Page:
This first North American retrospective of Moustapha Alassane (1942–2015), a pioneer of populist cinema in newly independent Niger in the 1960s and 1970s, is presented in association with La Cinémathèque Afrique de l’Institut français. A fabulist who sheathed the sharp sting of his political satire within playful stories of water genies, pugilistic frogs, cowboys, and brave fishermen, Alassane parodied colonialist attitudes toward black Africans, the corrupt despotism of local officials, and the shallow materialism of Niger’s youth in a series of animated, fictional, and ethnographic films that remain beloved and influential even today. The lure of cinema, with its magical play of shadow and light, inspired Alassane to give up his career as a mechanic and turn toward making art for the masses. His earliest animated films were simple projections of cardboard cutouts, but his work quickly matured, leading to friendships and collaborations with Zalika Souley, one of Africa’s preeminent actresses, and the French documentarian Jean Rouch and the Canadian animator Norman McLaren. Alassane’s films are vital and imaginative records of Nigerien traditions and rituals: his first feature, Aoure (1962), presents the married life of a young Zharma (ethnic Muslim) couple on the banks of the Niger River; his 1973 film Shaki documents the ascension of a Yoruban king and the syncretic intermingling of traditional customs and beliefs with those of Islam and Protestantism.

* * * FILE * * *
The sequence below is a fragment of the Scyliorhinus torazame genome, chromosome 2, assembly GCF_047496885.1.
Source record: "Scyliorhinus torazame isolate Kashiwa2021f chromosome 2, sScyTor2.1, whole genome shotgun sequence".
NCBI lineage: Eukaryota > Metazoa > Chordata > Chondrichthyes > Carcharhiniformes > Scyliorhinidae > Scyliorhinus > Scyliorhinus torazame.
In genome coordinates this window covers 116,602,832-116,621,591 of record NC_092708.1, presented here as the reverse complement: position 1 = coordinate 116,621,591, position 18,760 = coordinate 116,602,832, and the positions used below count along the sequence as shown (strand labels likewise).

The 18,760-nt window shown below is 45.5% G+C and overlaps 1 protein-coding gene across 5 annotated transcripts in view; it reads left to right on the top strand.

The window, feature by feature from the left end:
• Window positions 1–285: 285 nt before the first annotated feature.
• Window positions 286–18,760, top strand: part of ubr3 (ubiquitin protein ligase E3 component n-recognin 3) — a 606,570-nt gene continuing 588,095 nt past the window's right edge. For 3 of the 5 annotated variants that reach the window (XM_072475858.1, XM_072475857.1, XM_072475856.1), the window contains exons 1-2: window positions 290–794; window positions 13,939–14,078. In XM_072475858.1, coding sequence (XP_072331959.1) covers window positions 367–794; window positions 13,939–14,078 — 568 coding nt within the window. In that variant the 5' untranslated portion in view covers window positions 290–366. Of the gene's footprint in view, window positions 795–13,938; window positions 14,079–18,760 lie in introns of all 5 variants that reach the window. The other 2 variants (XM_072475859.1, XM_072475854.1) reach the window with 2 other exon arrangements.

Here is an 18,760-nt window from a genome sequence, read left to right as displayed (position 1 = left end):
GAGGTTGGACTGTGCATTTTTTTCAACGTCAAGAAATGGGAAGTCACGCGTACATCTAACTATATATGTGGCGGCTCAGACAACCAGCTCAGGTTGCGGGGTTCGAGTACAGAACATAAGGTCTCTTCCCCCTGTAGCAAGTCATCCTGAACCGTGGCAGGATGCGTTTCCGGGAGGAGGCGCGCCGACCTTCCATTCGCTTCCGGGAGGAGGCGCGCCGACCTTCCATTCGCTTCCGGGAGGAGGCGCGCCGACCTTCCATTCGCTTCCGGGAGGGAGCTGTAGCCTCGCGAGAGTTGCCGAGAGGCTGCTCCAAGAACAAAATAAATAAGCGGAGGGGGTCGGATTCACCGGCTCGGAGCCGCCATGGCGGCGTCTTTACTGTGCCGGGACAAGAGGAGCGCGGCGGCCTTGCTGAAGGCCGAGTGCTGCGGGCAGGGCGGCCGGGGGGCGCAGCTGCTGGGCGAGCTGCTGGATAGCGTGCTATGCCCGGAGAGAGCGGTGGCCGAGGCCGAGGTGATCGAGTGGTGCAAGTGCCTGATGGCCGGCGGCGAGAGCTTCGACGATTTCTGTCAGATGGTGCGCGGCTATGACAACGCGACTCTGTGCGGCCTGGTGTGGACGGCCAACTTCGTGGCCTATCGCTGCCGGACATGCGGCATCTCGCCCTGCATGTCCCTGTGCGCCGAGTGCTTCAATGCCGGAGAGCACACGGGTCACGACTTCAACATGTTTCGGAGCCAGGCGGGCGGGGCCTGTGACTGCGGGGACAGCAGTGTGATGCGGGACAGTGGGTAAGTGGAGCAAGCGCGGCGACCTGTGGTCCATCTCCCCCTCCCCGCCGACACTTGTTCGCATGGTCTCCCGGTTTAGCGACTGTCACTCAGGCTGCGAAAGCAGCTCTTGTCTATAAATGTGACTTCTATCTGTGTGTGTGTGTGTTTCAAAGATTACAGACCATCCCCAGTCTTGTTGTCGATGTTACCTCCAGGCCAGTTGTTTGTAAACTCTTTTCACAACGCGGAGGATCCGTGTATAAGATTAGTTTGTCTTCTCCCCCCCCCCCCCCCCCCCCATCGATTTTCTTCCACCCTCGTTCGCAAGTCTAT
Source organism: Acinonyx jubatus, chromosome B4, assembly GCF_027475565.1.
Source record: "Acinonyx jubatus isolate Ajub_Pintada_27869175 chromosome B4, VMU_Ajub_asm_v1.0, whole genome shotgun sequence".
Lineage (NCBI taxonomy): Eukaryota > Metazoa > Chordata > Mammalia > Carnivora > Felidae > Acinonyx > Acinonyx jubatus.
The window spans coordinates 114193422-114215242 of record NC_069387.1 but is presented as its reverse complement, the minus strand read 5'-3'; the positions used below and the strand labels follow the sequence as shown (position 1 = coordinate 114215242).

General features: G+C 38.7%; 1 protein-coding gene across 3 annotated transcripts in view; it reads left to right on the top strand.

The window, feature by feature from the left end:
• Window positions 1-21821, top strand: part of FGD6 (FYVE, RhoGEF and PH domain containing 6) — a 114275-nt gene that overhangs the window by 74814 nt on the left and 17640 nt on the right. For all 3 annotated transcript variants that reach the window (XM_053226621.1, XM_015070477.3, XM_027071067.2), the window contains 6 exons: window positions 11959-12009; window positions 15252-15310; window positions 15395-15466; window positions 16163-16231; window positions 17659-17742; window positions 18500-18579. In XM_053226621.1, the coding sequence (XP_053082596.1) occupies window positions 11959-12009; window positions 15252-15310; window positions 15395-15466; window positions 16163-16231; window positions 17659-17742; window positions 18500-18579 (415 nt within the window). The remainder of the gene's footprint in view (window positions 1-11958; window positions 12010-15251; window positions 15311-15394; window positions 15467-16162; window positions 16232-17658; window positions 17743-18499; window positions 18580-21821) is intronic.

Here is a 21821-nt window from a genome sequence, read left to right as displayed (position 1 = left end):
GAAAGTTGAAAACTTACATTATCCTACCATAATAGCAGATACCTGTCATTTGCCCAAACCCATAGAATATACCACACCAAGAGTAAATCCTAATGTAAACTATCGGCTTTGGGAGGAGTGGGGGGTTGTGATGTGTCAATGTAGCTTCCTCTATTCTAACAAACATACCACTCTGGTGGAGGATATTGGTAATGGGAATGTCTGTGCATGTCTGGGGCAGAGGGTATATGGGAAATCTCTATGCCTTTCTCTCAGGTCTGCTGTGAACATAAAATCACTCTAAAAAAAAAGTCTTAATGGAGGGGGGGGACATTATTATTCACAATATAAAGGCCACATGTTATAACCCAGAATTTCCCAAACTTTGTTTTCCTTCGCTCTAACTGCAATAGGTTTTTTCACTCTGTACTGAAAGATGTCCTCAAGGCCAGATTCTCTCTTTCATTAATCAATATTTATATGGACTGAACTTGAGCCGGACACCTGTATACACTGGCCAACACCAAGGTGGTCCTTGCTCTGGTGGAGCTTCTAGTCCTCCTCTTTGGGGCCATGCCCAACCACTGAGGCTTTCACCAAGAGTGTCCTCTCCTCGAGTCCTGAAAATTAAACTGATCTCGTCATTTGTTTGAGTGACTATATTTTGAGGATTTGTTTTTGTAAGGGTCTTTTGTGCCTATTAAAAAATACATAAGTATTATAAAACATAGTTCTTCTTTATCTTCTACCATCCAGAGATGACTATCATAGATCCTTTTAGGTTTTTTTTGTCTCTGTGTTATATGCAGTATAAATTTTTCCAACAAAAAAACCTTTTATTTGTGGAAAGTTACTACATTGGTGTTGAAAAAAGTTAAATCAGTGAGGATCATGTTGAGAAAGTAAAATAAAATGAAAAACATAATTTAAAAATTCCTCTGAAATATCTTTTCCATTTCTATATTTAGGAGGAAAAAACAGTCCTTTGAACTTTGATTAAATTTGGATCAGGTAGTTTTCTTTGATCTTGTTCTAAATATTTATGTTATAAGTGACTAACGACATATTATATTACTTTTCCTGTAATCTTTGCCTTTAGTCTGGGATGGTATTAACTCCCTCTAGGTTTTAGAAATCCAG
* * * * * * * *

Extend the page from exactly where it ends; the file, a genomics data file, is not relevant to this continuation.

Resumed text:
Organized by Joshua Siegel, Curator, Department of Film, The Museum of Modern Art, with Amélie Garin-Davet, French Embassy in New York. Special thanks to Mathieu Fournet and Véronique Joo’Aisenberg.